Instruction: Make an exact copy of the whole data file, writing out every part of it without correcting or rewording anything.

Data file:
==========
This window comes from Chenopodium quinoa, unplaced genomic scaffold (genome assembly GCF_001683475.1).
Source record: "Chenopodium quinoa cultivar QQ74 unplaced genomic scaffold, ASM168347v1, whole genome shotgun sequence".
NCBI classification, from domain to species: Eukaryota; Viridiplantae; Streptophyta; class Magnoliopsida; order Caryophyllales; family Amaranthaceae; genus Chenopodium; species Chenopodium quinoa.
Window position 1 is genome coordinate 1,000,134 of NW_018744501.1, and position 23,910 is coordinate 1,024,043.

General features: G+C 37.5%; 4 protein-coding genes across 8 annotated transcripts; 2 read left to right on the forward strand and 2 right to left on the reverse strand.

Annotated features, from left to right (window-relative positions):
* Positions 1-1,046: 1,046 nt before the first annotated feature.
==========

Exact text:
This window comes from Chenopodium quinoa, unplaced genomic scaffold (genome assembly GCF_001683475.1).
Source record: "Chenopodium quinoa cultivar QQ74 unplaced genomic scaffold, ASM168347v1, whole genome shotgun sequence".
NCBI classification, from domain to species: Eukaryota; Viridiplantae; Streptophyta; class Magnoliopsida; order Caryophyllales; family Amaranthaceae; genus Chenopodium; species Chenopodium quinoa.
Window position 1 is genome coordinate 1,000,134 of NW_018744501.1, and position 23,910 is coordinate 1,024,043.

General features: G+C 37.5%; 4 protein-coding genes across 8 annotated transcripts; 2 read left to right on the forward strand and 2 right to left on the reverse strand.

Annotated features, from left to right (window-relative positions):
* Positions 1-1,046: 1,046 nt before the first annotated feature.